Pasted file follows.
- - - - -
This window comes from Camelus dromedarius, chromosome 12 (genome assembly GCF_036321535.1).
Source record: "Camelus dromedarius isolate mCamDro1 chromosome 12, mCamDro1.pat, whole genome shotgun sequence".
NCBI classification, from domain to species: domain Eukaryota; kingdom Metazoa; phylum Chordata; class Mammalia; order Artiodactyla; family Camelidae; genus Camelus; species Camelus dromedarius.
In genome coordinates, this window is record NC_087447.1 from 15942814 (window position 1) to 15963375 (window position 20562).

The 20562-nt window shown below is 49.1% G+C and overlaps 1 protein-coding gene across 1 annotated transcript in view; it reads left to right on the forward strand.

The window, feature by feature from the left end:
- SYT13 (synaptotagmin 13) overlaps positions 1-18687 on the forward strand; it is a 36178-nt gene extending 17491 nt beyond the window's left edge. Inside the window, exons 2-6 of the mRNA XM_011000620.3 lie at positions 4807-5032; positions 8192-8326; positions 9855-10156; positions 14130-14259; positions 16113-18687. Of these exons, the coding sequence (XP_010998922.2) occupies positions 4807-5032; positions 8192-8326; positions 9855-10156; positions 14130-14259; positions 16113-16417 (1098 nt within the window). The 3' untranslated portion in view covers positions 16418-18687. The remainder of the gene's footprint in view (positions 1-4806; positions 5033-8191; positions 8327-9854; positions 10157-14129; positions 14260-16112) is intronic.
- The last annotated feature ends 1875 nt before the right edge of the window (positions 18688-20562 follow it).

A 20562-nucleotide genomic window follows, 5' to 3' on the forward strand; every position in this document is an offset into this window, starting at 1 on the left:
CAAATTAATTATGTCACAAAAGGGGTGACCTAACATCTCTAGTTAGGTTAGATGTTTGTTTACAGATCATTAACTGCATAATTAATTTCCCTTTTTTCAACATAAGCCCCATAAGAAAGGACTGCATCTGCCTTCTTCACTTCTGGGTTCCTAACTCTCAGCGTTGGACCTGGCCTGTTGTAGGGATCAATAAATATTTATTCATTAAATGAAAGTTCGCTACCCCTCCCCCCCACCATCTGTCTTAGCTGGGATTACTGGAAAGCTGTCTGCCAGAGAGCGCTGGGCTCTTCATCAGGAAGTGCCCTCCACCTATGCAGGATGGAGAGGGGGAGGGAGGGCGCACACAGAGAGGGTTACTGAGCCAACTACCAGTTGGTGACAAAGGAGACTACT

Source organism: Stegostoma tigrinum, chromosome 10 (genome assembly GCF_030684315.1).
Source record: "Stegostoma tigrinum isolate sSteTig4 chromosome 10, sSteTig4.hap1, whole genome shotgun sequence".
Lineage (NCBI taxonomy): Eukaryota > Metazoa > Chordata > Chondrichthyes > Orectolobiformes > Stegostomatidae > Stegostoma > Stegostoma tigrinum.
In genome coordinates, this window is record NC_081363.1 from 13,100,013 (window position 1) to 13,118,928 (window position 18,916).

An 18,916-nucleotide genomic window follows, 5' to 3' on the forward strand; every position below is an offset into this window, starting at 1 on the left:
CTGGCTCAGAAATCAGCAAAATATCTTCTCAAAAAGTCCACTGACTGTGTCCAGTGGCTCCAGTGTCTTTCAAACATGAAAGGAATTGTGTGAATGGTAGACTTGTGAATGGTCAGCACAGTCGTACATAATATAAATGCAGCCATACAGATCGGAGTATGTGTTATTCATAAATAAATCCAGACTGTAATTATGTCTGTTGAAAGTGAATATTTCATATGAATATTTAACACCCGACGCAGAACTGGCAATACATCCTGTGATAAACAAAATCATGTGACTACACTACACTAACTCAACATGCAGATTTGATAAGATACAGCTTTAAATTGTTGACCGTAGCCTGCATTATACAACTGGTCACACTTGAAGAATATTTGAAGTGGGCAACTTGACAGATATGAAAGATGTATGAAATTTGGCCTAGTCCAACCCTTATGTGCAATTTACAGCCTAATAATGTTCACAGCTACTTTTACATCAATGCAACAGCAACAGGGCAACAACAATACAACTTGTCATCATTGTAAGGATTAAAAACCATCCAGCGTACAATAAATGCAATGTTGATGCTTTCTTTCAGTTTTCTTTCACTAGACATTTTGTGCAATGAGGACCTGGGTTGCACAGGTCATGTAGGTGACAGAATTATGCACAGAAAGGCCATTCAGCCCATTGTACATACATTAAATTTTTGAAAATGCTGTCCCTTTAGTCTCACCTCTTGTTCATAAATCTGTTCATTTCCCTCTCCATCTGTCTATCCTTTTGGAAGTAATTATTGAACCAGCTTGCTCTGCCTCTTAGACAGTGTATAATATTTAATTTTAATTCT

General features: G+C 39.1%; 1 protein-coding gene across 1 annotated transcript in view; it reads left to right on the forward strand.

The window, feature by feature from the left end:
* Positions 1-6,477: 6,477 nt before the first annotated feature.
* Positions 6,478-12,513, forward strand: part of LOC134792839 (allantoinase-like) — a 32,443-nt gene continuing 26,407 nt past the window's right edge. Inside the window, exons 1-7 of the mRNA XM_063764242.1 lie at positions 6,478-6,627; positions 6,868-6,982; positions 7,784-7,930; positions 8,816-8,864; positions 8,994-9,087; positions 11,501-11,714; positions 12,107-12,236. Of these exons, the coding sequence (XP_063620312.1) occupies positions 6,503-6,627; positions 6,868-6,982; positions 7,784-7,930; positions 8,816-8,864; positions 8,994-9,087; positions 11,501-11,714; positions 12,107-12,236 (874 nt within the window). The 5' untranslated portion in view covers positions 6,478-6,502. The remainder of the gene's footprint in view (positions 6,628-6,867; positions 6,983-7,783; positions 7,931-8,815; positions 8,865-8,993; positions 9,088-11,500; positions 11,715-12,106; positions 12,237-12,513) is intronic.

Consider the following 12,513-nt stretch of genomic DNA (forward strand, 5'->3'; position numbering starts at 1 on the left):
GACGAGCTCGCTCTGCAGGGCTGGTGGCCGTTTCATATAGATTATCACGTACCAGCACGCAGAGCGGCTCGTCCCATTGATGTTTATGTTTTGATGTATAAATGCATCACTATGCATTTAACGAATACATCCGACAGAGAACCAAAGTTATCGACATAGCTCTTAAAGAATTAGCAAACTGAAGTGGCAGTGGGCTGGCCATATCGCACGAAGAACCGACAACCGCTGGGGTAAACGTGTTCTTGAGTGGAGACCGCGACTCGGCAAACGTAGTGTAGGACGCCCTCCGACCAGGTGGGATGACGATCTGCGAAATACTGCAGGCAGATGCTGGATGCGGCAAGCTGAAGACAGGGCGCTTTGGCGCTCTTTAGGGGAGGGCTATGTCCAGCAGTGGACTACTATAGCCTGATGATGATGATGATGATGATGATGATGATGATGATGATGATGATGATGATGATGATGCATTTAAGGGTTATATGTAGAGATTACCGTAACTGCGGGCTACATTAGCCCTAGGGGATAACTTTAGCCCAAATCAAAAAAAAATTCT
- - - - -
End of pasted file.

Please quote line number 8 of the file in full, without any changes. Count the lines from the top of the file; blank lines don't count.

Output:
- The last annotated feature ends 1875 nt before the right edge of the window (positions 18688-20562 follow it).